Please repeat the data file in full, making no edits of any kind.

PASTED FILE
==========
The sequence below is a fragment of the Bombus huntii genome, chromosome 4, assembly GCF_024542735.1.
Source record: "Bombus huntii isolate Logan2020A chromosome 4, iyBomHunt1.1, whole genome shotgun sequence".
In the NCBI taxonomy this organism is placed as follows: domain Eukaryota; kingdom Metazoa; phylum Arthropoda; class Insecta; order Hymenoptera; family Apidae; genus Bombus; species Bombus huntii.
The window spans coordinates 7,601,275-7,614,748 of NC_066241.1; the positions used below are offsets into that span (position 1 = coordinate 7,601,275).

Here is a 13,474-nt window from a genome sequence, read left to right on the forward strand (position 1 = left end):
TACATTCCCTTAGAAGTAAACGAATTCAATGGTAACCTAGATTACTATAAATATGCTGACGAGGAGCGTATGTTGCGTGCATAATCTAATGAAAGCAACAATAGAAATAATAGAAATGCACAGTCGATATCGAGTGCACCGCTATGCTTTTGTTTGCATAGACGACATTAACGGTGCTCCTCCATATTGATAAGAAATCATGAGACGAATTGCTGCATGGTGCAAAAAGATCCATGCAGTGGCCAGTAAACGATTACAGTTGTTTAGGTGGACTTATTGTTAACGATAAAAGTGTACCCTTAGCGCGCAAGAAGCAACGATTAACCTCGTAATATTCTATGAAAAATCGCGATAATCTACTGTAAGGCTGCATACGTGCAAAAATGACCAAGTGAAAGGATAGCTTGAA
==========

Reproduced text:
The sequence below is a fragment of the Bombus huntii genome, chromosome 4, assembly GCF_024542735.1.
Source record: "Bombus huntii isolate Logan2020A chromosome 4, iyBomHunt1.1, whole genome shotgun sequence".
In the NCBI taxonomy this organism is placed as follows: domain Eukaryota; kingdom Metazoa; phylum Arthropoda; class Insecta; order Hymenoptera; family Apidae; genus Bombus; species Bombus huntii.
The window spans coordinates 7,601,275-7,614,748 of NC_066241.1; the positions used below are offsets into that span (position 1 = coordinate 7,601,275).

Here is a 13,474-nt window from a genome sequence, read left to right on the forward strand (position 1 = left end):
TACATTCCCTTAGAAGTAAACGAATTCAATGGTAACCTAGATTACTATAAATATGCTGACGAGGAGCGTATGTTGCGTGCATAATCTAATGAAAGCAACAATAGAAATAATAGAAATGCACAGTCGATATCGAGTGCACCGCTATGCTTTTGTTTGCATAGACGACATTAACGGTGCTCCTCCATATTGATAAGAAATCATGAGACGAATTGCTGCATGGTGCAAAAAGATCCATGCAGTGGCCAGTAAACGATTACAGTTGTTTAGGTGGACTTATTGTTAACGATAAAAGTGTACCCTTAGCGCGCAAGAAGCAACGATTAACCTCGTAATATTCTATGAAAAATCGCGATAATCTACTGTAAGGCTGCATACGTGCAAAAATGACCAAGTGAAAGGATAGCTTGAA